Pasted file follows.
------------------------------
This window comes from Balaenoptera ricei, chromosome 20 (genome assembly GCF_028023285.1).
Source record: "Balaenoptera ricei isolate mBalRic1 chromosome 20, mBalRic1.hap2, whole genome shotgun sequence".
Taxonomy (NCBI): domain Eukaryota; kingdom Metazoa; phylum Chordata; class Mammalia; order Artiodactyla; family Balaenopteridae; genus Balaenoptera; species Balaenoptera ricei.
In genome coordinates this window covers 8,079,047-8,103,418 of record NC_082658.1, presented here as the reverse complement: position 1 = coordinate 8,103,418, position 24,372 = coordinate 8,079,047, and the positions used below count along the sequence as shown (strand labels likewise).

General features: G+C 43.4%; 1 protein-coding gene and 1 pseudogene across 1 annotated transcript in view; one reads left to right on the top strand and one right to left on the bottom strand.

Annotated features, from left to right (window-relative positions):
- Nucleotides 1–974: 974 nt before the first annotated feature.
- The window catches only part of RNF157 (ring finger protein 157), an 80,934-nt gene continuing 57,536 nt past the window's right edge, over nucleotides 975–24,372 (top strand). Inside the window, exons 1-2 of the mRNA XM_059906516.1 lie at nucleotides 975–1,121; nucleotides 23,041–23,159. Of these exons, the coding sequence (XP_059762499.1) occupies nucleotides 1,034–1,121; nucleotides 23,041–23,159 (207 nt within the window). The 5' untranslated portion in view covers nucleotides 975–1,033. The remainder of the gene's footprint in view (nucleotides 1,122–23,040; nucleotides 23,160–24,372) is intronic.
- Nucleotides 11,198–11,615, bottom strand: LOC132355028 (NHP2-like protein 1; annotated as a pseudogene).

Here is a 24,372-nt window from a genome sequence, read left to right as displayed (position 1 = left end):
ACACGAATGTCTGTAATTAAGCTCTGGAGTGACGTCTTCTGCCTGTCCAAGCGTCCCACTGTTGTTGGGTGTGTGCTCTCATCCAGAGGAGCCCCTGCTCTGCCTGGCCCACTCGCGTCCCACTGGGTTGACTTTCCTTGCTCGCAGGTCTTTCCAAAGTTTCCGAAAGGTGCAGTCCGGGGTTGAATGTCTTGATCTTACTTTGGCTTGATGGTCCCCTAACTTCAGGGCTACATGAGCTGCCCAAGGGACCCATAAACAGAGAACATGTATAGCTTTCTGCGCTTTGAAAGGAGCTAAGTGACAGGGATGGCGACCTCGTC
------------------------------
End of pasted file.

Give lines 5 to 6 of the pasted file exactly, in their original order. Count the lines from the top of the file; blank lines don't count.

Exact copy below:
General features: G+C 43.4%; 1 protein-coding gene and 1 pseudogene across 1 annotated transcript in view; one reads left to right on the top strand and one right to left on the bottom strand.

Annotated features, from left to right (window-relative positions):